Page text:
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Transcript
MACROPRUDENTIAL
REGULATION – THE
MISSING POLICY PILLAR
Course on Financial Instability at the Estonian Central Bank,
9-11 December 2009 – Lecture 6
E Philip Davis
NIESR and Brunel University
West London
e_philip_davis@msn.com
www.ephilipdavis.com
groups.yahoo.com/group/financial_stability
Introduction
• Talk based on background paper co-authored by Dilruba
Karim, forthcoming in NIER
• Macroprudential defined (Borio 2009) as:
– policy focused on financial system as a whole;
– treats aggregate risk as endogenous with regard to collective
behaviour of institutions;
– aims to limit system wide distress so as to avoid output costs
associated with financial instability.
• We assess the need for a macroprudential policy pillar and
the degree to which progress has been made in instituting
one, viewed in light of lessons learnt in field of financial
stability over past decade from research, experience and
policy development
Outline
1
2
3
4
5
Introduction
Why we need macroprudential regulation developments in the understanding of the process
of financial instability
Progress with the macroprudential pillar - the
development of macroprudential oversight
Policy issues – making macroprudential
regulation operational
Conclusion
2 Why macroprudential regulation developments in understanding
financial instability
(a) A generic approach
• Seen as most appropriate – key common
features of crises
• Exogenous and endogenous aspects…..
• …..which may be diverse or common in
generic terms
• While key additional generic aspect is high cost
in fiscal and GDP terms
Nature
Example ofof
features
Generic
features
instability
Phase of crisis
Primary
(favourable)
shock
Propagation build-up of
vulnerability
Diverse
Deregulation, monetary or fiscal easing,
invention, change in market sentiment
Common – main
subject of
macroprudential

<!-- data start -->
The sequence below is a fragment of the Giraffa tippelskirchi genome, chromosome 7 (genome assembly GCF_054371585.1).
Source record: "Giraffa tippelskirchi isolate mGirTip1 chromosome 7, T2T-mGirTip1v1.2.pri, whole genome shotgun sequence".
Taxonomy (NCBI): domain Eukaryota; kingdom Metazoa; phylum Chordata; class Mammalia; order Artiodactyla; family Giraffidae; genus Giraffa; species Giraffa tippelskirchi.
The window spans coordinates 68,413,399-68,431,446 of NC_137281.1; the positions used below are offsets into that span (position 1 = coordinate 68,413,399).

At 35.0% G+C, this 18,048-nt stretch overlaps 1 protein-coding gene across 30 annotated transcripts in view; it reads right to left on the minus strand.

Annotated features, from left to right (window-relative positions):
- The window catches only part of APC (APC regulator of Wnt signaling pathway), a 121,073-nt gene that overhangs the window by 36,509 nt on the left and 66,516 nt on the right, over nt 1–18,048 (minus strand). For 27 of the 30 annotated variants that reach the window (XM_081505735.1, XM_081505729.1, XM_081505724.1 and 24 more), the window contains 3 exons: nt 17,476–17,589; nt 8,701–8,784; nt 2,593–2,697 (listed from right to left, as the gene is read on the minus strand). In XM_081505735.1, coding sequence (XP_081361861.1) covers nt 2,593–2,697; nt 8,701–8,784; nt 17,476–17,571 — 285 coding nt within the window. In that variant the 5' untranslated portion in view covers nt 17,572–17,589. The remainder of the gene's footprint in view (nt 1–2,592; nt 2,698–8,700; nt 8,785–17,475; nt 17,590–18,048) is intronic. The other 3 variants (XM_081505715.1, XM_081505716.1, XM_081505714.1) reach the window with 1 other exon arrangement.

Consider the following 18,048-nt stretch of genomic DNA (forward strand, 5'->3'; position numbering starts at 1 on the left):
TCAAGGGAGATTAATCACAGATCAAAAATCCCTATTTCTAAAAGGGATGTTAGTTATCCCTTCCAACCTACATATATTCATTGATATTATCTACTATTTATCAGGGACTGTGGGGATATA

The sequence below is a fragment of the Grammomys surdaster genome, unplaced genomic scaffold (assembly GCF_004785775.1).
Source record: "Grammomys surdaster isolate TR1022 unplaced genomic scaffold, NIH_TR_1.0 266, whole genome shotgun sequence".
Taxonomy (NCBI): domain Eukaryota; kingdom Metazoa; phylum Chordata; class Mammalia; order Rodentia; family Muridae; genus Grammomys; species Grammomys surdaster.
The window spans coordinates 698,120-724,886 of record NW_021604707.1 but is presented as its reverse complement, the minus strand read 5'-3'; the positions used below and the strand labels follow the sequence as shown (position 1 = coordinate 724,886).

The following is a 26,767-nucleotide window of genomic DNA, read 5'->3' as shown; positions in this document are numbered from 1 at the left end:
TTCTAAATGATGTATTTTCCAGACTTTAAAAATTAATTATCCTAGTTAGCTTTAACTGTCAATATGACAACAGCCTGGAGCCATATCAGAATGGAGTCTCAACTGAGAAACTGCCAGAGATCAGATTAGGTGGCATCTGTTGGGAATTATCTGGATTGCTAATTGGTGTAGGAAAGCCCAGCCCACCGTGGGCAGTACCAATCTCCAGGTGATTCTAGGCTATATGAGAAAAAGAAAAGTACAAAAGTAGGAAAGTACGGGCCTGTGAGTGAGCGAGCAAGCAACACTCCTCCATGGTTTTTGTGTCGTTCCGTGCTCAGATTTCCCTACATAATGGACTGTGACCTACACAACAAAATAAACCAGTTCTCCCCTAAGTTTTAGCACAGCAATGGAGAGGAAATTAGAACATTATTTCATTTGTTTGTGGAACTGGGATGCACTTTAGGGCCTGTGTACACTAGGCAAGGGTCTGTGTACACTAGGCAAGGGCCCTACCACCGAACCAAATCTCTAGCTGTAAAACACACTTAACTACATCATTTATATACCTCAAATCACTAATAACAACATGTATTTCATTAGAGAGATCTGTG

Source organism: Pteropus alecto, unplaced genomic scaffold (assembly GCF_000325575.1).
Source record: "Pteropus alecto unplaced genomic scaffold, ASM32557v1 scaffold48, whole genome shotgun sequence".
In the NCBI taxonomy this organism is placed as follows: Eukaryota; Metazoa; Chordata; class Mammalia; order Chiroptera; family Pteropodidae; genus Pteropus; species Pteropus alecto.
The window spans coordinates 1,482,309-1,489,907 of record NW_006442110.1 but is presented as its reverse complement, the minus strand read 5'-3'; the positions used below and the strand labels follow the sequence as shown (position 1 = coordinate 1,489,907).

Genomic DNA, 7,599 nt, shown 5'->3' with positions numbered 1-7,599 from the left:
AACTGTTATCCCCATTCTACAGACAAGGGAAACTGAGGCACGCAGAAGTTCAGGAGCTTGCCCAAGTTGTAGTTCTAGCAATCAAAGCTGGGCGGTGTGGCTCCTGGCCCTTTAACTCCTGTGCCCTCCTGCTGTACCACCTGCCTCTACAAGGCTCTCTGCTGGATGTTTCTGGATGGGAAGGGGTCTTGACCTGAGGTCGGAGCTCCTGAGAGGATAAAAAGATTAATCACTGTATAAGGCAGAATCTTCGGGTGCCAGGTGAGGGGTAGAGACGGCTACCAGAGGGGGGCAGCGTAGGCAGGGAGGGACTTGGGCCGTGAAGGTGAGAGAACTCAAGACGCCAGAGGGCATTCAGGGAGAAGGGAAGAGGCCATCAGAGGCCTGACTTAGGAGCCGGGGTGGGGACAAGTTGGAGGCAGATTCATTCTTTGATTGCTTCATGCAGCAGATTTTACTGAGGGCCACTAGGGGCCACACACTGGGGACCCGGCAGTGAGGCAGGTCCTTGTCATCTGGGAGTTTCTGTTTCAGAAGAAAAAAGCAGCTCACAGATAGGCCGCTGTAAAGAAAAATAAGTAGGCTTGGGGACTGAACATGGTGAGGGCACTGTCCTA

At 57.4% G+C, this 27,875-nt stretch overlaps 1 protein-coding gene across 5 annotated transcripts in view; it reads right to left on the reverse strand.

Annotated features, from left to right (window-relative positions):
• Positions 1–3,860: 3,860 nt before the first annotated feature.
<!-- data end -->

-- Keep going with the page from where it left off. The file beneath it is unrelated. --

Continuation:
surveillance
New entry to financial markets, Debt
accumulation, Asset price booms, Innovation in
financial markets, Underpricing of risk, risk
concentration and lower capital adequacy for
banks, Unsustainable macro policy
Monetary, fiscal or regulatory tightening,
asymmetric trade shock
Failure of institution or market leading to failure
of others via direct links or uncertainty in
presence of asymmetric information – or
generalised failure due to common shock
Deposit insurance, lender of last resort, general
monetary easing
Secondary
(adverse) shock
Propagation crisis
Diverse
Policy action
Common – main
subject of crisis
resolution
Common – scope
depends on
severity and
policy action
Economic
consequences
Common
Credit rationing and wider uncertainty leading to
fall in GDP, notably investment
(b) Types of crises
• Traditional banking crisis, bank failures
following loan losses, but given securitisation
also:
• Extreme market volatility after shift in
expectations
• Protracted collapse of debt or derivatives
market liquidity and issuance, including
interbank market
• Subprime crisis typifies the third type, as did
Russia-LTCM
(c) Lessons from theory
• “Financial fragility” view of credit/asset price
cycle from Kindleberger and Minsky repeatedly
vindicated
• Heightened “uncertainty” over innovations not
tested in a downturn
• “Disaster myopia”, short memories of instability
and role of incentives (including bonuses) in
underpricing of risk
• Recent models can add to understanding (Lectures
1 and 4)
3 Progress with the macroprudential
pillar - the development of
macroprudential oversight
(a) Definition
• Early realisation of need for early warnings on
crises for policy and markets
• ‘Macroprudential surveillance’ – monitoring of
conjunctural and structural trends in financial
markets so as to give warning of the approach